This is the story of Alvi. A story of how a young woman realized she, too, can be a role model and change the lives of young girls. This realization came after a powerful moment.
“I recognized society treats women differently”
Growing up as a Bangladeshi-American girl in Brooklyn, New York, Alvi Rashid encountered Islamophobia and anti-immigrant sentiment towards Muslim people from a young age, especially post-9/11. It was difficult for her to embrace her fullest identity.
“As I got older, I recognized society treats women differently. There are different expectations of us. And now we have the vocabulary to express it. I remember understanding that there are social injustices, but not yet understanding that I had a role to play in changing them.”
After college, Rashid joined the AmeriCorps, similar to the Peace Corps but serving in the United States. Placed in a New York City nonprofit called GenerationOn, Rashid knew the nonprofit sector was where her unique impact belonged.
“That’s when it hit me”
Growing up, Rashid’s mother always encouraged her to pick a career that would strengthen her community. The moment Rashid realized she could be a role model was when she was 17 years old, scouring her high school A.P. American History notes in a front office just before her American citizenship test. As her mind raced, a government official walked through the door. Rashid’s eyes locked on them, as she was also a young, South Asian woman.
“That was the moment that it hit me,” said Rashid. “I too could be in a space like her and give back to my community. At She’s the First we talk a lot about ‘seeing is believing’ and that’s why setting up mentorships for girls is really important. This was my ‘seeing is believing’ moment, and it motivated me to go to where I am now.”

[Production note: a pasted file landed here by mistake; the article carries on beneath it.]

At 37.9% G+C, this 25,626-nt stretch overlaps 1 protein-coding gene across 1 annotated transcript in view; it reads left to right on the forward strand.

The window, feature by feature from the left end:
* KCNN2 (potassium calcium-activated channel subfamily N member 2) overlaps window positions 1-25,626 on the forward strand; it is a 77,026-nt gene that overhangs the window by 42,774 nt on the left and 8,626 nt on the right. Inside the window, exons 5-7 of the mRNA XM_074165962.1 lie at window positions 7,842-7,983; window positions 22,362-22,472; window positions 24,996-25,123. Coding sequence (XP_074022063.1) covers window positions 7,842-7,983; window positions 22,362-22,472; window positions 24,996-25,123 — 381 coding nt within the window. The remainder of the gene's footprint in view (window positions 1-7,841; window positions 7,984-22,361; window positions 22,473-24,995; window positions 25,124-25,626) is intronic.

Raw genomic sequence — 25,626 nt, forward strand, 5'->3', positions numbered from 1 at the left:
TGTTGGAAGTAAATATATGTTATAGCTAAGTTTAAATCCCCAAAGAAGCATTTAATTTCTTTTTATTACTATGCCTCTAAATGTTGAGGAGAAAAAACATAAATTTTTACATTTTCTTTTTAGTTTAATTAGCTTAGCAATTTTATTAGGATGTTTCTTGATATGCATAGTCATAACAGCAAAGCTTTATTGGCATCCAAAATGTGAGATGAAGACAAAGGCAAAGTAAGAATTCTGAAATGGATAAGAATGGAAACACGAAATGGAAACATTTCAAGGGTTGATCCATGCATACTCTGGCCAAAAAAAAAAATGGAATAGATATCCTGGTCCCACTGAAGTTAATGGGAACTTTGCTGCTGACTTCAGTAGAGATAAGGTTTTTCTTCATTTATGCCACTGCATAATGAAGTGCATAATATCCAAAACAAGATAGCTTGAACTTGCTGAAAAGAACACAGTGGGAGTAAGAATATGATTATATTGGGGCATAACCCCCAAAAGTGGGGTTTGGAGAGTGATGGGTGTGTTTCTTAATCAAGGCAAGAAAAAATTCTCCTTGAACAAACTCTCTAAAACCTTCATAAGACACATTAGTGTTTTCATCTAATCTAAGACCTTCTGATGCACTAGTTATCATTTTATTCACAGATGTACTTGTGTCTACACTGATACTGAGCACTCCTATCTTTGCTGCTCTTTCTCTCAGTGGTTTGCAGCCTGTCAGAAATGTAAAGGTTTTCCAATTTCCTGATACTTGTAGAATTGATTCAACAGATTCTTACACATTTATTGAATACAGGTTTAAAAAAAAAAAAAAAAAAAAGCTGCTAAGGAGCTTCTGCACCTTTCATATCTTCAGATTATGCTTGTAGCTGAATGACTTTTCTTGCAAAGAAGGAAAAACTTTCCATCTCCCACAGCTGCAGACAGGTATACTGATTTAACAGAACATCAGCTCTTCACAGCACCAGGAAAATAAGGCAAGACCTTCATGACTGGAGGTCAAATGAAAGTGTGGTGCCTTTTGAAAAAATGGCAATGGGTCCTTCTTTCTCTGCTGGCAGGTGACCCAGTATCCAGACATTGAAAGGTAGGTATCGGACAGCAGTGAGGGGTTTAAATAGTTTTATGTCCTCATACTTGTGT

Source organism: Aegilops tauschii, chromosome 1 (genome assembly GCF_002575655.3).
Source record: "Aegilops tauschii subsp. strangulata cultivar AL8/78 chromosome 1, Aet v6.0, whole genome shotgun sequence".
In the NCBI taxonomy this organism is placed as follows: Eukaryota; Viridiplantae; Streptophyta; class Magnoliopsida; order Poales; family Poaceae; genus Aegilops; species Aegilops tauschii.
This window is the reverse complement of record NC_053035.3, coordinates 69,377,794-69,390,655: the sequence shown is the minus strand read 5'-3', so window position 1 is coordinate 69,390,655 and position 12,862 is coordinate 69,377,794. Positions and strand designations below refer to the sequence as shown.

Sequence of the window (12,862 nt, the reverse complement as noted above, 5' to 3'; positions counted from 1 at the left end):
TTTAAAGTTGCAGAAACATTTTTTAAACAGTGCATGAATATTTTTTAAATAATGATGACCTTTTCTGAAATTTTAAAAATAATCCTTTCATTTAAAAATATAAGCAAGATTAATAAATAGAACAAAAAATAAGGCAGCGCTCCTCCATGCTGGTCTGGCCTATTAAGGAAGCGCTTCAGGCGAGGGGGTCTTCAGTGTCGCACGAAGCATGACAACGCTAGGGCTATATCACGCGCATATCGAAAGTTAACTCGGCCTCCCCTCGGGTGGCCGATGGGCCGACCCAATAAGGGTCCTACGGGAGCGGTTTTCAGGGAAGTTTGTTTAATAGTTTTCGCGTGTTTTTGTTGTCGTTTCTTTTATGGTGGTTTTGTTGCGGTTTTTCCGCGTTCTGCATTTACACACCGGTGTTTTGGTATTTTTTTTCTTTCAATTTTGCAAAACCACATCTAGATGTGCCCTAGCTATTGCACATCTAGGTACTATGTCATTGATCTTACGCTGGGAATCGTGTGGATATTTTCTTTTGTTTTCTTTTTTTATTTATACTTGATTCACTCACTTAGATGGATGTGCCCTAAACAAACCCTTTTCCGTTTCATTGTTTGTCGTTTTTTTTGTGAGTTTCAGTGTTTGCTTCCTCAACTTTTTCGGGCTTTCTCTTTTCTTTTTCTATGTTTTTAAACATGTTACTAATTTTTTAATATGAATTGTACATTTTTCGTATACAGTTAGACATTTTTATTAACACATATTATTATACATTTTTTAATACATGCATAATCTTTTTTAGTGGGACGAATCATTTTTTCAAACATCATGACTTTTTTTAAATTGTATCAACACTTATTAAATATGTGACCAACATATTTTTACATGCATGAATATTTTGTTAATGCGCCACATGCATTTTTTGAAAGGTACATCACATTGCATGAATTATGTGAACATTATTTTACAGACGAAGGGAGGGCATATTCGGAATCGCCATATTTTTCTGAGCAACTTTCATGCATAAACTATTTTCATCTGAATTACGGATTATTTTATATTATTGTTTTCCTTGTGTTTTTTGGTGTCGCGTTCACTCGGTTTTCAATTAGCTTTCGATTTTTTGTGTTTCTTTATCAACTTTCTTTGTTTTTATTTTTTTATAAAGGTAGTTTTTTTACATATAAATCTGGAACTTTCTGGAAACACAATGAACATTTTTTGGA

“I was really drawn to their mission”
Women are not strangers to their voices being lost in societal noise, but in most cases they internalize their voice because “it’s the way things are” and move on. Rashid made it her mission to change this, starting with young people to empower their voices with the confidence to know they can enact change.
“I must encourage girls to say, ‘These are my basic rights. I belong in this space. I’m allowed to be safe. I’m allowed to speak up. I deserve these things and I’m going to work until I get there,’” said Rashid. “I want them to be able to think, ‘She did it, so I can do it, too.’”
Beyond setting an example, Rashid is deeply convicted to help others become their greatest self, to realize their unique visions and see them through. Especially young women. “When women and girls are at the decision tables where choices are being made, all needs are represented. They’re going to adjust the outcome because they are there.”
In every way, Rashid’s passion for young women positioned her to make a difference with She’s the First, a nonprofit organization that fights for a world where girls are educated, respected and heard.
Last year, the organization launched the Global Girl’s Bill of Rights, asking girls everywhere to submit their top ten rights. Rashid and her fellow advocates at She’s the First were blown away by the responses of education, leadership opportunities, documentation, reproductive rights and more. Over 1,000 girls submitted their rights from 34 countries in five different languages.
“Uplifting the Girl’s Bill of Rights movement is part of my personal mission,” said Rashid.
“It’s about a woman who was determined”
As a young woman, Rashid gradually became aware that the injustices she and other women and girls of color experienced were part of a larger system of oppression. “From catcalls to unequal pay to taunts about what we wear, it was all symptomatic of larger issues at play in society.” And from the very start, Rashid has had a strong community of women around her inspiring her to create a better system — none more so than her mom.
“My mom was the first person in her family to attend and graduate from college,” said Rashid. “My mom was so dedicated to education from a young age. She understood that education unlocked enormous potential.”
When Rashid’s mother was a young girl in Bangladesh, she always wore shoes to school when no one else did. “Many people assume that’s a story of overcoming poverty, but it isn’t. It’s about a woman who was determined.” In that regard, the apple didn’t fall far from the tree.